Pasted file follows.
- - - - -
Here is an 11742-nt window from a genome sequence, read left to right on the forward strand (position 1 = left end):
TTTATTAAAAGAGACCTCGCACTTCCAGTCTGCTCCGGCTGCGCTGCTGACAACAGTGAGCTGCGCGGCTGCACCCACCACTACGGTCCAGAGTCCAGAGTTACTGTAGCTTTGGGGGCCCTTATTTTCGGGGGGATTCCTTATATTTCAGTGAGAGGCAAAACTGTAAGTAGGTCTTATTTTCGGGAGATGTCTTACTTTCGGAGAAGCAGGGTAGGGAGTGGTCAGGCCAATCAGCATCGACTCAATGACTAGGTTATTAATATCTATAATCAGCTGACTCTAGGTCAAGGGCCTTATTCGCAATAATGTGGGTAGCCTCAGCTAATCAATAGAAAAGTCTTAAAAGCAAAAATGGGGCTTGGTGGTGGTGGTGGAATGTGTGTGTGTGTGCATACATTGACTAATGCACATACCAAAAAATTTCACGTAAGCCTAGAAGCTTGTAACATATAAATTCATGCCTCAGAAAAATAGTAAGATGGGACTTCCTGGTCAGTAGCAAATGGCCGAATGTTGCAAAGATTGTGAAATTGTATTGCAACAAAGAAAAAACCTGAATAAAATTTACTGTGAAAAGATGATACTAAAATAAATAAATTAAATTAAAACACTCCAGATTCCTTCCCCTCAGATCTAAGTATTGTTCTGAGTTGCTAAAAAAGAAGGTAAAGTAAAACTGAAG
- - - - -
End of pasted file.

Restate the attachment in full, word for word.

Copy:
Here is an 11742-nt window from a genome sequence, read left to right on the forward strand (position 1 = left end):
TTTATTAAAAGAGACCTCGCACTTCCAGTCTGCTCCGGCTGCGCTGCTGACAACAGTGAGCTGCGCGGCTGCACCCACCACTACGGTCCAGAGTCCAGAGTTACTGTAGCTTTGGGGGCCCTTATTTTCGGGGGGATTCCTTATATTTCAGTGAGAGGCAAAACTGTAAGTAGGTCTTATTTTCGGGAGATGTCTTACTTTCGGAGAAGCAGGGTAGGGAGTGGTCAGGCCAATCAGCATCGACTCAATGACTAGGTTATTAATATCTATAATCAGCTGACTCTAGGTCAAGGGCCTTATTCGCAATAATGTGGGTAGCCTCAGCTAATCAATAGAAAAGTCTTAAAAGCAAAAATGGGGCTTGGTGGTGGTGGTGGAATGTGTGTGTGTGTGCATACATTGACTAATGCACATACCAAAAAATTTCACGTAAGCCTAGAAGCTTGTAACATATAAATTCATGCCTCAGAAAAATAGTAAGATGGGACTTCCTGGTCAGTAGCAAATGGCCGAATGTTGCAAAGATTGTGAAATTGTATTGCAACAAAGAAAAAACCTGAATAAAATTTACTGTGAAAAGATGATACTAAAATAAATAAATTAAATTAAAACACTCCAGATTCCTTCCCCTCAGATCTAAGTATTGTTCTGAGTTGCTAAAAAAGAAGGTAAAGTAAAACTGAAG